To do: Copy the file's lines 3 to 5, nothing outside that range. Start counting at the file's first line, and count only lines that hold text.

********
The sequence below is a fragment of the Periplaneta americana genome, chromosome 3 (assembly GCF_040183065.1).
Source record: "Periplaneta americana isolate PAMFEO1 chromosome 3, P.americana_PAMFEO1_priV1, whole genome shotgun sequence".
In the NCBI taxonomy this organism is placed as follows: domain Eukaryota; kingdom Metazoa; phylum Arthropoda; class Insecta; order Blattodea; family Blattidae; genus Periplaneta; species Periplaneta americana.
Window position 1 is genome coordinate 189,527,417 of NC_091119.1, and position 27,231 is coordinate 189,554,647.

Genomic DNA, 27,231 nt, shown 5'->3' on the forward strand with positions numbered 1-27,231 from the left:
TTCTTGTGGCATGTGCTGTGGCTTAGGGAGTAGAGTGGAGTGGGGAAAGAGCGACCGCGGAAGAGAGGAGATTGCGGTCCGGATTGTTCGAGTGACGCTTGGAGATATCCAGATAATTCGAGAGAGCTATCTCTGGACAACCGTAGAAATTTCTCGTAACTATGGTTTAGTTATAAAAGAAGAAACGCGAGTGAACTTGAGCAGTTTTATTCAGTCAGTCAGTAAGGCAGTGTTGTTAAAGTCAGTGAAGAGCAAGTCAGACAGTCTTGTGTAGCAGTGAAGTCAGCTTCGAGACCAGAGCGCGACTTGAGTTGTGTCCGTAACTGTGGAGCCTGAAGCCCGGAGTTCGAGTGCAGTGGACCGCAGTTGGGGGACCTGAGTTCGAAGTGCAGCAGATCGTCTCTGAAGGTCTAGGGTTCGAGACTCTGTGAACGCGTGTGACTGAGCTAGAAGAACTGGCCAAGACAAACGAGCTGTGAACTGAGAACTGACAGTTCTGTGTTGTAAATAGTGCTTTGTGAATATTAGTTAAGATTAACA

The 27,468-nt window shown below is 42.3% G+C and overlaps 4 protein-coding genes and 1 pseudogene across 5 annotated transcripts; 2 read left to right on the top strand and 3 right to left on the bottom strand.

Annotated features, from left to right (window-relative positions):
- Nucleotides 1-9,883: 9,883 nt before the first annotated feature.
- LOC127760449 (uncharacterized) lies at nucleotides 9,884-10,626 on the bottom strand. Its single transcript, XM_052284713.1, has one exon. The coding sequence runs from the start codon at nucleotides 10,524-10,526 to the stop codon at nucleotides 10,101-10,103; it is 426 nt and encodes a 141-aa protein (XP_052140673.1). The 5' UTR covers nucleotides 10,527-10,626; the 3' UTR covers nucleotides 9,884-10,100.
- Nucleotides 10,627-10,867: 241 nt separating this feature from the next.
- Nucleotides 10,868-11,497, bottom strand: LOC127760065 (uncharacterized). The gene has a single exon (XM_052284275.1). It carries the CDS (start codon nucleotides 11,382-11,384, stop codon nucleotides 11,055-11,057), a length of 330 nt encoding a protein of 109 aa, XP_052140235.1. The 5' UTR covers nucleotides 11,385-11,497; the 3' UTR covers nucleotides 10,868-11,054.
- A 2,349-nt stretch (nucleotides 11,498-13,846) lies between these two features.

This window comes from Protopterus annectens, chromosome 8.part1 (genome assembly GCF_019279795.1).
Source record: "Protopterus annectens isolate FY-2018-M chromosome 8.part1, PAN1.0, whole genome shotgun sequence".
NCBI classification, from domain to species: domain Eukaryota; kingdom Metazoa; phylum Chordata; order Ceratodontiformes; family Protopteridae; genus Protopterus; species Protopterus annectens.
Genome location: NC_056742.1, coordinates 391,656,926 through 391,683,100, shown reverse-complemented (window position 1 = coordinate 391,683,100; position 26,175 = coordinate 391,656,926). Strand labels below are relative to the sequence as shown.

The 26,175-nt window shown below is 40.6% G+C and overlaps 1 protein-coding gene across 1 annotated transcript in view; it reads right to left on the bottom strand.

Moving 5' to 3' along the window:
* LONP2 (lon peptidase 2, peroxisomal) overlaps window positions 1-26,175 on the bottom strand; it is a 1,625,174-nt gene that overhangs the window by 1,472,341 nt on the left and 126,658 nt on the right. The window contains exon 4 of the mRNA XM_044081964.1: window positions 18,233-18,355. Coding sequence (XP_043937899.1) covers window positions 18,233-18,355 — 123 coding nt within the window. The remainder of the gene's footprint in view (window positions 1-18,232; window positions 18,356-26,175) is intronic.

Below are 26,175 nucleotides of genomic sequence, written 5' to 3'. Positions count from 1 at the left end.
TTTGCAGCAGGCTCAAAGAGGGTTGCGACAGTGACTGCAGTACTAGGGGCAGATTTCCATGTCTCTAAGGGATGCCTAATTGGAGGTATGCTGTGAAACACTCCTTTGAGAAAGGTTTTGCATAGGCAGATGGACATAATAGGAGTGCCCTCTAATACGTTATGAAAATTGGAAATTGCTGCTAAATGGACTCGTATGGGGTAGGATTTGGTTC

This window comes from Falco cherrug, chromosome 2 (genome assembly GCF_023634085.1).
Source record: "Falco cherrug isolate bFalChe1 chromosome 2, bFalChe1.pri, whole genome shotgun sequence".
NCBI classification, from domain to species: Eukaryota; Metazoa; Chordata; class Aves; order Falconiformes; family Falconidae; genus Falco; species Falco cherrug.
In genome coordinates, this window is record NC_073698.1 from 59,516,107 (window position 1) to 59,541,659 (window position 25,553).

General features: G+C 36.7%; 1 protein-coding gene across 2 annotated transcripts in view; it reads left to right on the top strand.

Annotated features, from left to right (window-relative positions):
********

In the NCBI taxonomy this organism is placed as follows: domain Eukaryota; kingdom Metazoa; phylum Arthropoda; class Insecta; order Blattodea; family Blattidae; genus Periplaneta; species Periplaneta americana.
Window position 1 is genome coordinate 189,527,417 of NC_091119.1, and position 27,231 is coordinate 189,554,647.

Genomic DNA, 27,231 nt, shown 5'->3' on the forward strand with positions numbered 1-27,231 from the left: